Waterproofing Apartments Without Going Overboard

In blocks of flats, the transformation of personal spaces through alterations is a common endeavour aimed at enhancing comfort, aesthetics and functionality. However, such modifications, especially in creating or refurbishing ‘wet’ areas like bathrooms, shower rooms, kitchens and utility rooms, come with their share of challenges and responsibilities. 

Among these, the imperative of incorporating effective waterproofing measures stands paramount, often underestimated in its crucial role in safeguarding the integrity of not just the altered apartment, but also those surrounding it within the block.

Wet above dry

Waterproofing in apartment alterations, particularly when introducing new ‘wet’ areas directly above ‘dry’ spaces in the flat below, is not merely a recommendation but a necessity. The concern here is not unfounded; leakage from these wet areas can lead to extensive water damage, affecting multiple flats. Imagine the havoc wreaked by water seeping through ceilings, ruining flooring, and introducing pervasive dampness that could take months to mitigate, even with several dehumidifiers. This scenario is not just a nightmare for the affected residents but a potential legal and financial quagmire for the leaseholder responsible for the alterations.

Lease check

Before embarking on any such alterations, it’s crucial to consult the lease of the property, which defines the permissible modifications within an apartment. Ignoring the lease can lead to undertaking alterations that contravene the agreement between leaseholder and landlord, potentially resulting in significant repercussions, including the nullification of insurance claims.

Consequences of water damage

This brings us to another grave consequence of inadequate waterproofing: the impact on building insurance premiums and uninsured excesses. Water damage, especially when it affects multiple units, can lead to a steep increase in insurance costs. Moreover, the discovery that an insurance claim is invalid due to non-compliance with policy conditions, such as an onerous unoccupancy clause (check your policy wording!), can leave the leaseholder (who has undertaken the works) financially liable for the damage. This scenario could culminate in legal battles, particularly when attempting to hold the responsible apartment owner accountable for the water escape.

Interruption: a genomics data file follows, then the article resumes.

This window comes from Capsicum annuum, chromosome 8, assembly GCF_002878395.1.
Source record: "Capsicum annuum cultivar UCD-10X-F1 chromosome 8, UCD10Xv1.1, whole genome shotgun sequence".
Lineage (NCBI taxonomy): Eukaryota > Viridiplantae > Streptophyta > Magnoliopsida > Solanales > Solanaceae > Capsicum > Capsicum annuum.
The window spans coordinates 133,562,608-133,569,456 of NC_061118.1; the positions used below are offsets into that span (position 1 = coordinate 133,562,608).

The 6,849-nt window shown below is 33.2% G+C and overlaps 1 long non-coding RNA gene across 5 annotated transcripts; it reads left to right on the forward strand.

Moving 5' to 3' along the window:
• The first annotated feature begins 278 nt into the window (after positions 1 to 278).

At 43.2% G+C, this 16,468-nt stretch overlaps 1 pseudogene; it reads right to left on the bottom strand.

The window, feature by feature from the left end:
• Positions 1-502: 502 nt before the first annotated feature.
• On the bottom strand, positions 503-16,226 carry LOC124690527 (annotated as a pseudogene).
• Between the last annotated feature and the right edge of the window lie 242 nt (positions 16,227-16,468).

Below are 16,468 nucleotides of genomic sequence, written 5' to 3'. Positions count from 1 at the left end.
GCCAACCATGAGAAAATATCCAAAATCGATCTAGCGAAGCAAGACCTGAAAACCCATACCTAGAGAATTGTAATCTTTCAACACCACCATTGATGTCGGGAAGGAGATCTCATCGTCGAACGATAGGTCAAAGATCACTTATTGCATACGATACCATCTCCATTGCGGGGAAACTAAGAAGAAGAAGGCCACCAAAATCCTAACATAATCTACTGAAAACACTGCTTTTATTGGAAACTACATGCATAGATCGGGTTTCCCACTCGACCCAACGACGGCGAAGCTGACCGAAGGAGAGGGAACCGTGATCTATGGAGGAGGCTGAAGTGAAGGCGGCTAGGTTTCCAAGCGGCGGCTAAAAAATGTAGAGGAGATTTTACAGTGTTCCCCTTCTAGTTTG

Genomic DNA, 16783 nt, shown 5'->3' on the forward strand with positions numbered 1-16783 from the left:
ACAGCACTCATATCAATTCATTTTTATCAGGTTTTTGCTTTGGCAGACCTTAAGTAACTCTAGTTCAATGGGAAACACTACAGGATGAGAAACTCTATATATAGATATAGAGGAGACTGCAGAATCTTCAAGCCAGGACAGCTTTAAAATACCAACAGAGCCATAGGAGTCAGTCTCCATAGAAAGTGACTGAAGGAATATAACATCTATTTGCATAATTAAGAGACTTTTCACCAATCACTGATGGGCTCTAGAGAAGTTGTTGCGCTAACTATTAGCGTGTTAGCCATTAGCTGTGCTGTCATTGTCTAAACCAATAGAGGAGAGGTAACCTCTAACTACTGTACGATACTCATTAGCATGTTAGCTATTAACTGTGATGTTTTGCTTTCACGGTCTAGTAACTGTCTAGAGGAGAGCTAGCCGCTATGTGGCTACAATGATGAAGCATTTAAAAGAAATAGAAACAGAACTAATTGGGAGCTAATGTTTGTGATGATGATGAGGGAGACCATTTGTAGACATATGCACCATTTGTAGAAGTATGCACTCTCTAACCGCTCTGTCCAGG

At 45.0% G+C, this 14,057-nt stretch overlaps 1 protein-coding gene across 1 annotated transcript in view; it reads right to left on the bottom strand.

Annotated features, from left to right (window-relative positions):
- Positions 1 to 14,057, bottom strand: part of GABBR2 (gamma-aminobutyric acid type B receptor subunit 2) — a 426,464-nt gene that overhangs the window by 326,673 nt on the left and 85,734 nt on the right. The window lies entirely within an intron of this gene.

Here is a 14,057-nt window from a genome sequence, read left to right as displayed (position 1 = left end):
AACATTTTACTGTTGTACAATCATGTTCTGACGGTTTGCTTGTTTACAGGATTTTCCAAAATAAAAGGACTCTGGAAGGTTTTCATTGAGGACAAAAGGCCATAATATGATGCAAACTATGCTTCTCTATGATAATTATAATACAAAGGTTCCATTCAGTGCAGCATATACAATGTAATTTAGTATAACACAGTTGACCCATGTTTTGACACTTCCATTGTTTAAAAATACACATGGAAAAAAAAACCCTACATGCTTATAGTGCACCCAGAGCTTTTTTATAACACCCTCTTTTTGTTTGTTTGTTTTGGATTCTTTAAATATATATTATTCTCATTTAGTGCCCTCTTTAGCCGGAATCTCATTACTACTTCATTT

When to waterproof – and how

The most opportune moment to integrate waterproofing measures is during the construction of the block – and the next best moment is during significant renovations.

In kitchens and bathrooms, the necessity of waterproofing cannot be overstated. Among the prevalent waterproofing methods are the use of polyethylene membranes beneath floor or wall tiles, and brush-on liquid systems. These solutions aim to create an impervious barrier against water, with particular emphasis on sealing joints, especially where walls meet floors, to prevent any potential leakage paths.

It’s essential to acknowledge, however, that no waterproofing method can offer absolute protection against severe volumes of water, which can breach spaces via door thresholds. Despite this, the integration of sophisticated leak detection systems can serve as an early warning mechanism, minimising damage by alerting residents to leaks soon after they begin. Although ideally installed during construction, retrofitting these systems in existing buildings remains a viable and effective measure, and there are signs that insurance underwriters are more likely to offer acceptable premium and excess terms where such a leak detection system is fitted, to all apartments.

The inclusion of waterproofing in apartment renovations certainly adds to the overall cost. Yet, the financial burden of retrofitting waterproofing measures pales in comparison to tortuous insurance claims, other expenses and legal complications arising from water damage. This forward-thinking approach not only ensures the structural integrity and longevity of the property but also fosters a sense of security and peace of mind among residents.

Seek out the licence to alter experts

Waterproofing in apartment alterations is not just a technical requirement but a critical investment in the property’s future, the well-being of its inhabitants, and the harmony within the apartment community. As such, it demands careful consideration, planning, and execution. The starting point is the licence to alter ‘manual’ for the building, which determines that any ‘wet’ area alterations must include a minimum standard of waterproofing and an agreed application.

By prioritising waterproofing measures, apartment owners and their design teams can mitigate risks, avoid costly repercussions, and ensure that their homes remain safe, dry, and comfortable sanctuaries for years to come.

For guidance on waterproofing systems, licence to alter manuals or any licence to alter application, please feel to contact me.

Bill Pryke, Director, EK Licence to Alter



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